4 Things Travel Teaches You About Empathy
The benefits of travelling are endless—new surroundings, the opportunity to experience a different culture and way of life, to listen to another language, taste different food and escape from your reality. Luckily the enjoyment you get from travelling isn’t just good for your personal wellbeing, it can be great for your career too.
You’ve probably heard that we’re living in a candidate-driven market. But what you may not have realised is that the market is becoming increasingly more saturated. You spent years building loads of amazing expertise and skills, but you’re not the only one.
Many charity employers are looking for all-round candidates, making it tough to get your foot in the door. Candidates may be required to be formally educated, have both office and on-the-ground experience, a worldly awareness, cultural tolerance and empathy. Fortunately, you can pick up many of these through travelling—by getting out and experiencing the world face-to-face.
So, are you ready to truly stand out in your next application? Here are four ways travelling can improve your empathy and help make you a better candidate for a charity role.
1. You’ll become a better communicator
It’s not always easy to keep in touch with family and friends once abroad. You might not have access to the internet or a reliable phone connection, and trying to navigate through time differences can be quite tricky. But being far away makes you realise how important it is to keep up communication, whether for your wellbeing, mental health or just to feel connected to your community.
It will also teach you to be conscious of how you communicate with people from different backgrounds and cultures. Everyone is shaped by different experiences and cultural codes and learning to be considerate of the differences is a big part of building successful relationships. This is such an important skill to have in the charity sector, especially, as you’re likely to be dealing with vulnerable people from a host of different backgrounds.
It’s really important from a business perspective as well. Talking to teams and departments ensures workflow is easy and no key information is missed. It’s a great managerial skill to have, or you could double up on your time travelling and learn a language while abroad.
2. You’ll learn what it’s like to be in the minority
Many minority groups across the world feel vulnerable within society. When you travel, you experience what it feels like to be in the minority—you’re the outsider, a stranger in a new land—and through this, you learn to empathise with those marginalised groups. Travelling abroad and being in a foreign place where you are different isn’t and shouldn’t be negative, but sometimes being understood, fumbling over cultural norms and navigating your way around a new place can have its difficulties.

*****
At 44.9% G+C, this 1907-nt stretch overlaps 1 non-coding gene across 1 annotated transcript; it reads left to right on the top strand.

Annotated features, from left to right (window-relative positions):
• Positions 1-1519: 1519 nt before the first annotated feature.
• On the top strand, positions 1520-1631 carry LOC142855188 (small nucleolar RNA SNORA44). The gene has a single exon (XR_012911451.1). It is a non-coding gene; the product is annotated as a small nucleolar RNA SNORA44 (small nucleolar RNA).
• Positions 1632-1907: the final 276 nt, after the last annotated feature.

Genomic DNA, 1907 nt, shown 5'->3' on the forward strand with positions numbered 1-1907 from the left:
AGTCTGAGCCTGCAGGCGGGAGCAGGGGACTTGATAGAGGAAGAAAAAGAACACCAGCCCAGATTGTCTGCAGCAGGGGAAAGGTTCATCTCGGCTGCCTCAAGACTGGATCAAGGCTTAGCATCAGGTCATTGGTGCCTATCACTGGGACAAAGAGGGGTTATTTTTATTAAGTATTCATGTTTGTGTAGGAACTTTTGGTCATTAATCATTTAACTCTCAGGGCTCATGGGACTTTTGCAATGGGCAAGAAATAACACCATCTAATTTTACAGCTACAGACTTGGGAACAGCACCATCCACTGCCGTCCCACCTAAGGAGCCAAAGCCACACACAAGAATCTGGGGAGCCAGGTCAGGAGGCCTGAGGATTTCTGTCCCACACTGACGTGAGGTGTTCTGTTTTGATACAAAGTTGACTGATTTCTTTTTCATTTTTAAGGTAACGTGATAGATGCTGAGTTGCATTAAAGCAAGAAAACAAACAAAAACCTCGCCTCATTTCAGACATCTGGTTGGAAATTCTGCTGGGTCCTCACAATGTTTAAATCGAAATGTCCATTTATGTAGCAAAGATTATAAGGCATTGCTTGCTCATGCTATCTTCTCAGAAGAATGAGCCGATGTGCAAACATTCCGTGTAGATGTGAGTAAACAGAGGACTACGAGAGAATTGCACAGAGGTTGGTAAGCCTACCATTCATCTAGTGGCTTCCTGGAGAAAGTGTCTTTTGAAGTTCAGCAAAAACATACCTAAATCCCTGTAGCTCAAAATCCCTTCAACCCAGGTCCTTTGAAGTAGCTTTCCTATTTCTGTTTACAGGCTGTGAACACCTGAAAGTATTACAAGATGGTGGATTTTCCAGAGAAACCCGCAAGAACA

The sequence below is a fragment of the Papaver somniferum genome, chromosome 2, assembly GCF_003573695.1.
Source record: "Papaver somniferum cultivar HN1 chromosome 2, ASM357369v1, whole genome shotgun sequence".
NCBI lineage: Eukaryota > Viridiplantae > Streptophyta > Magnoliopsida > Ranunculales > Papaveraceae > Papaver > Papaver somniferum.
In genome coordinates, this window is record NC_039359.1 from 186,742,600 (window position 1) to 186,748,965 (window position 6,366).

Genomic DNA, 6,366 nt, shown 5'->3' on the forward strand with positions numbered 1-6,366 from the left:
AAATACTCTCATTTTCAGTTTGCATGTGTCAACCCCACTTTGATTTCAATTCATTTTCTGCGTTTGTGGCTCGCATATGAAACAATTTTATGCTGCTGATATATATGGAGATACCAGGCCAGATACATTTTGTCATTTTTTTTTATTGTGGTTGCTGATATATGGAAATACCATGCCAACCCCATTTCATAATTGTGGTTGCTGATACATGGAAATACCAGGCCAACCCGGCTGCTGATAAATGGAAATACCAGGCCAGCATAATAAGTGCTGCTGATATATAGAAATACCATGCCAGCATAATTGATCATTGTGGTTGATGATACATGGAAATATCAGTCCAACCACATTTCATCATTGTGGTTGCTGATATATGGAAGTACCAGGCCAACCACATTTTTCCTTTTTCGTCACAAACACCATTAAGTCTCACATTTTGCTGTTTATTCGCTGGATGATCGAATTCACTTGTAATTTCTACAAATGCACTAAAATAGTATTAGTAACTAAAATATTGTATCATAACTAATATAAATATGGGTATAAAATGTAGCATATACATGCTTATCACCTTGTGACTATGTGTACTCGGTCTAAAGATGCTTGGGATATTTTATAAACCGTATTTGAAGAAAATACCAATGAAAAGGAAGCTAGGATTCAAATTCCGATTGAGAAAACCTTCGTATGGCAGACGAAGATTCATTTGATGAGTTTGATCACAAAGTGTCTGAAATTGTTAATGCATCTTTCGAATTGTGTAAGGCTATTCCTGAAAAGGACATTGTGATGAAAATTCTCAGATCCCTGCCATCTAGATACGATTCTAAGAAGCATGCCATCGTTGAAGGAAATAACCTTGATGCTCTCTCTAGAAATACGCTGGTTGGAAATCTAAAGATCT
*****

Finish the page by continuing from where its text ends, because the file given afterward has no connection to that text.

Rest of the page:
Whatever type of charity you decide to apply and work for in the future—whether its homelessness, refugees or autism—you can start to understand what it feels like to be in a minority group that feels marginalised and vulnerable, and how impactful your support will be.
3. Travel keeps you growing and moving
Once in a new place and out of your comfort zone, you’ll have the opportunity to grow. Experiencing new cultures and meeting people from different walks of life will enrich your own life and understanding of the world. Seeing first-hand how people live and the challenges they might face whether personal or political will help you grow as a person, widen your perspective of the world.
It’s important to see and experience different ways of living other than from your own community. Putting yourself in someone else’s shoes and understanding the context to someone else’s life is the quickest way to build empathy. Demonstrate to future employers that this will stand you in good stead to be able to offer support and care to vulnerable people or to feel passionate about political or worldly issues.
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4. You’ll learn people are all the same
No matter where you come from, a big buzzing city, a politically unstable country or a small village surrounded by nature, travelling will teach you that people are all alike. Perhaps not in the things they own, the routines they have, the food they eat or even the way they are brought up but rather in emotional connections, relationships and friendships.
Above all else, once you remove people’s differences, we are all the same in wanting friendships, to have families and be surrounded by our loved ones. The more people you meet and mix with from around the world, the easier it will be to connect with people on an emotional level, making you an asset to a charity.
So, whether you travel to lie on a beach or trek off the beaten track, it’s inevitable that you will mix and talk to locals. Be open-minded when visiting a new place and don’t be shy to show off how taking time for yourself to travel and see the world, can be a hugely beneficial way to spend your time.